One way Yahoo CEO Marissa Mayer is trying to infuse the company with more energy and improve its brand with Silicon Valley workers is by acquiring small, mobile-oriented startups for tens of millions of dollars.
Then she puts the founders of those companies in front of the press.
This is why you’ve seen so many stories featuring interviews with Nick D’Aloisio, the 17-year-old CEO of Summly, which Yahoo recently bought for ~$30 million.
It’s also why there is a story in today’s New York Times featuring Robby Stein, the former CEO of Stamped, a small New York-based startup that Yahoo acquired for a similarly low price.
There is one problem with this strategy, however.
Despite Mayer’s personal brand, Startup CEOs remain reluctant to sell to Yahoo.
In today’s Times story, Jenna Wortham and Nicole Perlroth tell the story of one wary entrepreneur:
Shortly after Ms. Mayer joined the company last year, one Valley entrepreneur in acquisition talks with Facebook and Google reluctantly met with Yahoo on the counsel of advisers, who told him he owed it to investors to hear the company out.
At Facebook and Google, the offices were buzzing with activity, the reception desk checked him in using shiny new tablet computers and the executives working on the deal were so prepared they “basically knew what size underwear I wear,” said the entrepreneur, who spoke on condition of anonymity because he was still in talks to sell his company. Yahoo was completely different. He arrived to an empty parking lot and deserted offices. He checked in on dusty, clunky desktop computers that ran outdated Web browsers. Worse, company executives made it abundantly clear they had not bothered to read his résumé.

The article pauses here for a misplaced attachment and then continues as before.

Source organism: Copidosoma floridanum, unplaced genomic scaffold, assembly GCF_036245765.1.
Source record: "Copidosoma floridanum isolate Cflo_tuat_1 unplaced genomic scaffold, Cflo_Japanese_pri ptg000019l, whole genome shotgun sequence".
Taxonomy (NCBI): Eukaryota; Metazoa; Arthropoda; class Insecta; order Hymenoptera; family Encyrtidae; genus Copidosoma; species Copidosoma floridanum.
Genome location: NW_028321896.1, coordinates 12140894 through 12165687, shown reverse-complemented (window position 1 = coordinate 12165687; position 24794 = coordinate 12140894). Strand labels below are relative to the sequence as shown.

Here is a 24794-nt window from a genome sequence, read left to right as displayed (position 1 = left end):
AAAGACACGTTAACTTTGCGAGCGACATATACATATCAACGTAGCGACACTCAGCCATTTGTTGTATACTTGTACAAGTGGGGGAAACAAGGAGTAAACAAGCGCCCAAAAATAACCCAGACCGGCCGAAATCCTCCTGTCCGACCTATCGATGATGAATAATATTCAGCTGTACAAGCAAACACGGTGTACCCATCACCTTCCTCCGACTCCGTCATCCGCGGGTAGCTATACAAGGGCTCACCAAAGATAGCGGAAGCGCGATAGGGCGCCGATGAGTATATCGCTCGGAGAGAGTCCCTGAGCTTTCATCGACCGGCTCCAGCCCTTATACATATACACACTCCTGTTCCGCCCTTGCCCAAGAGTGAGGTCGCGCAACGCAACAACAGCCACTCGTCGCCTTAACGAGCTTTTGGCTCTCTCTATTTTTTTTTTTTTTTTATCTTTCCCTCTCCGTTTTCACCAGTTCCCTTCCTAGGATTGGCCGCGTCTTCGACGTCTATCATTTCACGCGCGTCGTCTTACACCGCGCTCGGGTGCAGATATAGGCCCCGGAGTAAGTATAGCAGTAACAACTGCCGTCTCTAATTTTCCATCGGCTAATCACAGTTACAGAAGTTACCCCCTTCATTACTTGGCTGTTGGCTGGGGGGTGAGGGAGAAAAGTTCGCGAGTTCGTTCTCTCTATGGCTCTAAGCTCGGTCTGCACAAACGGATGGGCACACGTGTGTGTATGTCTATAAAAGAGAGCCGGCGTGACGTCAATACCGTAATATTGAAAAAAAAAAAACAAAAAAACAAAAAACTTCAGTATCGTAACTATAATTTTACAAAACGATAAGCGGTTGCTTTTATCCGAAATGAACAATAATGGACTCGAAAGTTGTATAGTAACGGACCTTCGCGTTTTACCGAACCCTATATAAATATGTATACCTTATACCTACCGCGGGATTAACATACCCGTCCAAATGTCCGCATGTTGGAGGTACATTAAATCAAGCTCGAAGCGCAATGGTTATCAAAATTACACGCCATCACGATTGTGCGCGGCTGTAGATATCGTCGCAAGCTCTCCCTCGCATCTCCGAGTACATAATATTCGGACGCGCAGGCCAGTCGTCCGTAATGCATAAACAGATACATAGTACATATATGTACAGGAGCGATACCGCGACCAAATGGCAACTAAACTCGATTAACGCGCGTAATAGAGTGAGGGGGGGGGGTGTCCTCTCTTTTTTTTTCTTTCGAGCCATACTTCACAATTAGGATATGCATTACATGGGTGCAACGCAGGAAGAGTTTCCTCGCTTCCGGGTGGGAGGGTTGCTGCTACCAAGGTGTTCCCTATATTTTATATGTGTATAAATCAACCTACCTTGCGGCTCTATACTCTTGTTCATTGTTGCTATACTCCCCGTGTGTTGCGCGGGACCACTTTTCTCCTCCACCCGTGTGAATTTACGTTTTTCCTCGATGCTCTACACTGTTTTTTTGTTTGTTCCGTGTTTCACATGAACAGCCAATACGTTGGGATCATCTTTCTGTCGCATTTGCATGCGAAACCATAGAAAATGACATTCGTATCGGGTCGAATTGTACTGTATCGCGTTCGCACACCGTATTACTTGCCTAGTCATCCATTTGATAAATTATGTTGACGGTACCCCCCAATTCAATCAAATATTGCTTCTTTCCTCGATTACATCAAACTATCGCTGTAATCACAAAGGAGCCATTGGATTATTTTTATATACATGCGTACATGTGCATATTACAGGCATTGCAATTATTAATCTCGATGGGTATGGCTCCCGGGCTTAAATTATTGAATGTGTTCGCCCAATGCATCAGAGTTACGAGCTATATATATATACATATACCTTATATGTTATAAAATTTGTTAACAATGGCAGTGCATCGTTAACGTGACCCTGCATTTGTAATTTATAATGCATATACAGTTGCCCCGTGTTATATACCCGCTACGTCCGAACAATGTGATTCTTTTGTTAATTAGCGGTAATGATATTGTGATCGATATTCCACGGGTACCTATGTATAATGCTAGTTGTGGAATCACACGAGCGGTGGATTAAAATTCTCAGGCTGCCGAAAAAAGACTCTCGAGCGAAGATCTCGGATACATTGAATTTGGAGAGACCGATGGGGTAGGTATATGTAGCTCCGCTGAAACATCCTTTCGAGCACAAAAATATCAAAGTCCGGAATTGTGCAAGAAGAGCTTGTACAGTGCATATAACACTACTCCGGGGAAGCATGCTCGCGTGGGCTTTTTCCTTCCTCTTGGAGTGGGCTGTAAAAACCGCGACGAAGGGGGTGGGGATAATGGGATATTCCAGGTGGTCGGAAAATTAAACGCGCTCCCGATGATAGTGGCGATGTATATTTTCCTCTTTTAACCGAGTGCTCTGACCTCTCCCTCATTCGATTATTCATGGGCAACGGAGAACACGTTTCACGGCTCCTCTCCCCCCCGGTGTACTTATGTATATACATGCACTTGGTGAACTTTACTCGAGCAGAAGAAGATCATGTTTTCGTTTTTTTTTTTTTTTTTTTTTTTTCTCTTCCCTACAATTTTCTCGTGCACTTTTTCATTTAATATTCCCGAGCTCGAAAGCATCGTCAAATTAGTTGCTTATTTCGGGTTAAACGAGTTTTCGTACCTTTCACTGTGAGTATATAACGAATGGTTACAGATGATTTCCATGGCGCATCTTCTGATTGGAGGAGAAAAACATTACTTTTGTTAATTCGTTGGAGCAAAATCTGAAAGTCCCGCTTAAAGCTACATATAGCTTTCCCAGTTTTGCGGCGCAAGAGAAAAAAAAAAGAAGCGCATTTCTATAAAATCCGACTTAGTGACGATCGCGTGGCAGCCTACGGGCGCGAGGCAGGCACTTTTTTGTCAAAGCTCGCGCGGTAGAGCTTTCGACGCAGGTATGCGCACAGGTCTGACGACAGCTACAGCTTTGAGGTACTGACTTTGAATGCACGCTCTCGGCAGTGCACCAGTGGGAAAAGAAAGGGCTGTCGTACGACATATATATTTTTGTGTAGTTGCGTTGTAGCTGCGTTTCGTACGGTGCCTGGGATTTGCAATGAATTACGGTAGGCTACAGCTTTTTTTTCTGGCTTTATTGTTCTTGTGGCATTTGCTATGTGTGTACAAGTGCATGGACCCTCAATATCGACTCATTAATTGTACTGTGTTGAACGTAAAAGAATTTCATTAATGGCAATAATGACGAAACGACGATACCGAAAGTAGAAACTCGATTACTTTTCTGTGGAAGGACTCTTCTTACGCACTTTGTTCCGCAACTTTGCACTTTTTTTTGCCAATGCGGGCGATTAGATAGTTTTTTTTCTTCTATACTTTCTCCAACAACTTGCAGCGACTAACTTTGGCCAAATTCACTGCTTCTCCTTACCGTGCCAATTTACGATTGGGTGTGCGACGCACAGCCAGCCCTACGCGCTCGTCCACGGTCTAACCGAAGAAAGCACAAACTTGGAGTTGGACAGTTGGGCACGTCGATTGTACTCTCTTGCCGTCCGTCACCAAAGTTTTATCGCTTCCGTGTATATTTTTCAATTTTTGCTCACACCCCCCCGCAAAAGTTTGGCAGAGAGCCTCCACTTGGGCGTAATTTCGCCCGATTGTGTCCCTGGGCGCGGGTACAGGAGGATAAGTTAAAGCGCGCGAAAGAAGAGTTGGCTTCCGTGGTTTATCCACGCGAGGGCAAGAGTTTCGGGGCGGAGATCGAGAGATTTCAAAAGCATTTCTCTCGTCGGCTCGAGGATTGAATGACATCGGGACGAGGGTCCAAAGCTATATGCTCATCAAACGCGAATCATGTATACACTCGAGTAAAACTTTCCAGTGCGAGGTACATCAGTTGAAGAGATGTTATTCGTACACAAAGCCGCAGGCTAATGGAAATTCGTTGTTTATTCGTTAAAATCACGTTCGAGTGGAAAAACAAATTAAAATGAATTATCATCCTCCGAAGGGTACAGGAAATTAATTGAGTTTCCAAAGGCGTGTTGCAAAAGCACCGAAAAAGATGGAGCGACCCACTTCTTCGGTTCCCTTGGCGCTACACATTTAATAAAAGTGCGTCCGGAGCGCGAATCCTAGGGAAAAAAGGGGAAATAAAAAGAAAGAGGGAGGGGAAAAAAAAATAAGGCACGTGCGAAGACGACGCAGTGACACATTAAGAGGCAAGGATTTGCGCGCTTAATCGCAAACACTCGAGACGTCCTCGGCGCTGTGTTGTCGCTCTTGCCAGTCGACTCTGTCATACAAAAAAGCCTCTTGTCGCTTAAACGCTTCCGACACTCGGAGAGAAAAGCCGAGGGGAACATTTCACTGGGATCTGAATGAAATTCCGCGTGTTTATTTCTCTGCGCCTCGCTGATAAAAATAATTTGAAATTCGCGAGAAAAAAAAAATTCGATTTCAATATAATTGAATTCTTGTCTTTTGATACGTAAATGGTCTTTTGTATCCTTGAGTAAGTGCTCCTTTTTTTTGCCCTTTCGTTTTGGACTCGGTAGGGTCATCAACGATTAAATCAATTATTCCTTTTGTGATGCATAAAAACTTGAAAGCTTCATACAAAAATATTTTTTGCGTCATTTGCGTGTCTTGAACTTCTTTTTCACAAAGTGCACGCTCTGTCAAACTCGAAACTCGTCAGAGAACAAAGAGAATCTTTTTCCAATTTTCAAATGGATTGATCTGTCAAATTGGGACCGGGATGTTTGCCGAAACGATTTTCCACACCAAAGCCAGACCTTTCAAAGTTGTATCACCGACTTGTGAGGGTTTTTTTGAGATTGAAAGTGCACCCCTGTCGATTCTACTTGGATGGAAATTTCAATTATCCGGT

“I found it depressing,” he said. “It was disorganized, they hadn’t done basic due diligence, and offered no clear incentive to go work there.”
His conclusion: “They would have to be willing to pay me twice what anyone else was willing to pay to work there.”
Mayer is obviously very aware of Yahoo’s brand problem with Silicon Valley workers.
We’re told one reason she banned employees from working from home was to fill up the parking lot – to get the place more energized with workers walking and talking.
Meanwhile, a source in the deals community says that Yahoo is going to be more successful acquiring startups soon.
This source says the reason is that, unlike Google CEO Larry Page or Facebook CEO Mark Zuckerberg, Mayer is willing to meet with smaller companies, and lower-profile executives.
She’s got star power, and it is bound to bowl some people over, says our deals source.
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